Bogota. The destination of the ship was not
known—her officers and crew were all well.—
Most of the officers and crew of tint frigate,
recently arrived from England, had left her
and returned home, she being only fit for a
guard ship. Markets dull, and tun country
perfectly tranquil.
U. S. BRIG ENTERPRISE.
The arrivals yesterday from Ubirarna, hro’t
the unpleasant intelligence of this fine vessel
having been cast away on the tttli iust. on Lit
tle Curncoa.
The Enterprise was a favorite little vessel, a
fine sailer, and an excellent sea host. She was
engaged in the war against Tripoli, and ac
quired a full share of renown in the late, war
with England, by the important service per
formed on the eastern coast, and the capture
of the Boxer, after one of the most gallant
ami bloody actions iccordcd in naval history
The commanders of both ve iris fell in the
midst of battle. They met in Heath and were
buried side by side in tile graveyard at Port
land. A gentleman of this city who passed
through that town some years since, on visit
ing the spot where tiles® gallant Warrior* re
posed in death, found a suitable monument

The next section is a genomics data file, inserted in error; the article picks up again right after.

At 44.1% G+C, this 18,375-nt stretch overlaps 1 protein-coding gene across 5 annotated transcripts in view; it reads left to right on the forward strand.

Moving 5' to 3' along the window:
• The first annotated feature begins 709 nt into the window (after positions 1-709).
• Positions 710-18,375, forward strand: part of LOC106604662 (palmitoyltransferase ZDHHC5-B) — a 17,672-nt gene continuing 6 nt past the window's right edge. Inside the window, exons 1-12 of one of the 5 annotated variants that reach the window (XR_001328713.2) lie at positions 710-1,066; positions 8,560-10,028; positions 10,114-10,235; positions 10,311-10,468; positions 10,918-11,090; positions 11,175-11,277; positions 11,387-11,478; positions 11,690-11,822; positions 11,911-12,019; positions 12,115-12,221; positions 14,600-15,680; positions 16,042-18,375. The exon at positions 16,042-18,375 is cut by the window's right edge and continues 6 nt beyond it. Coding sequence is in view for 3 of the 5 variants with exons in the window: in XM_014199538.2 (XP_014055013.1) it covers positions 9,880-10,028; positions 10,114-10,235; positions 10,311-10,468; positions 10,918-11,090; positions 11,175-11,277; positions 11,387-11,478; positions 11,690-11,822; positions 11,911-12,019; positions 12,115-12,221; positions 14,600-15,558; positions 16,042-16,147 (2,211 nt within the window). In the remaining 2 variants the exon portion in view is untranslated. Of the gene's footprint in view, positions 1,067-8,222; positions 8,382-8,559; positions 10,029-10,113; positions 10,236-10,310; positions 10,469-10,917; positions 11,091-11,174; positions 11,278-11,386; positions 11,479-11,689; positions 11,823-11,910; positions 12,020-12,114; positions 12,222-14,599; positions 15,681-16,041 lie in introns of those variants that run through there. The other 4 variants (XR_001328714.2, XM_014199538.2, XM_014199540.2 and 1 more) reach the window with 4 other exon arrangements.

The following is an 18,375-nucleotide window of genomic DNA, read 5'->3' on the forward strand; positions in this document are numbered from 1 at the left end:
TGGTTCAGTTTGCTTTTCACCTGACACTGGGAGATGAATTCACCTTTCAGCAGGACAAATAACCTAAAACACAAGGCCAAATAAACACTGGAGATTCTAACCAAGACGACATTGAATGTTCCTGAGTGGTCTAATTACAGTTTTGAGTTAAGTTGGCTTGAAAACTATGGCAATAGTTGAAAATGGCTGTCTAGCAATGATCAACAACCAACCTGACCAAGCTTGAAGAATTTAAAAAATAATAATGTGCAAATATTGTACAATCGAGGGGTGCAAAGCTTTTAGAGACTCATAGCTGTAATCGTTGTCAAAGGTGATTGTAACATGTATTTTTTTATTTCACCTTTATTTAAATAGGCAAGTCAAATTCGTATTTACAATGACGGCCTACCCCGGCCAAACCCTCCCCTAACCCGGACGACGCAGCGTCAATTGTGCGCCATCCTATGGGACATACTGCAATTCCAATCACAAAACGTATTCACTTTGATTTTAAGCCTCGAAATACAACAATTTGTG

erected over the ashes of the vanquished, hut
no stone to maik the grave of the victor. A
liberal and patriotic feeling prompted him In'
nausea handsome monument to he erected. '
which commemorates the heroism and marks
ilio last home of the gallant Burrows, bear
ing also this modest inscription of tile donor ; I
“l tUCTFD BY V CASSIS O TB A VF. f.LK M
fA*. 1*. Statesman. \
f
ftlOM COM. POUTER’S S^tfADRON.I
Copy of a Letter from (ommodore Porter to the '
Secretary of the Non/.
Sra (iull, Allrnlon,
Thompson's Itlaiiil, July 17, |8,’3.
Sih : It is with infinite satisfaction 1 do
myself the honor to lay before you, Lieut.
Uuiniitandiiut Watson’s oilieial report of the
almost toial annihilation of the crews of two
piiatic.il vessels, by tlie two barges Gullinip
P« r and Musquitu, tinder his roirimaud.
When we take into consideration the im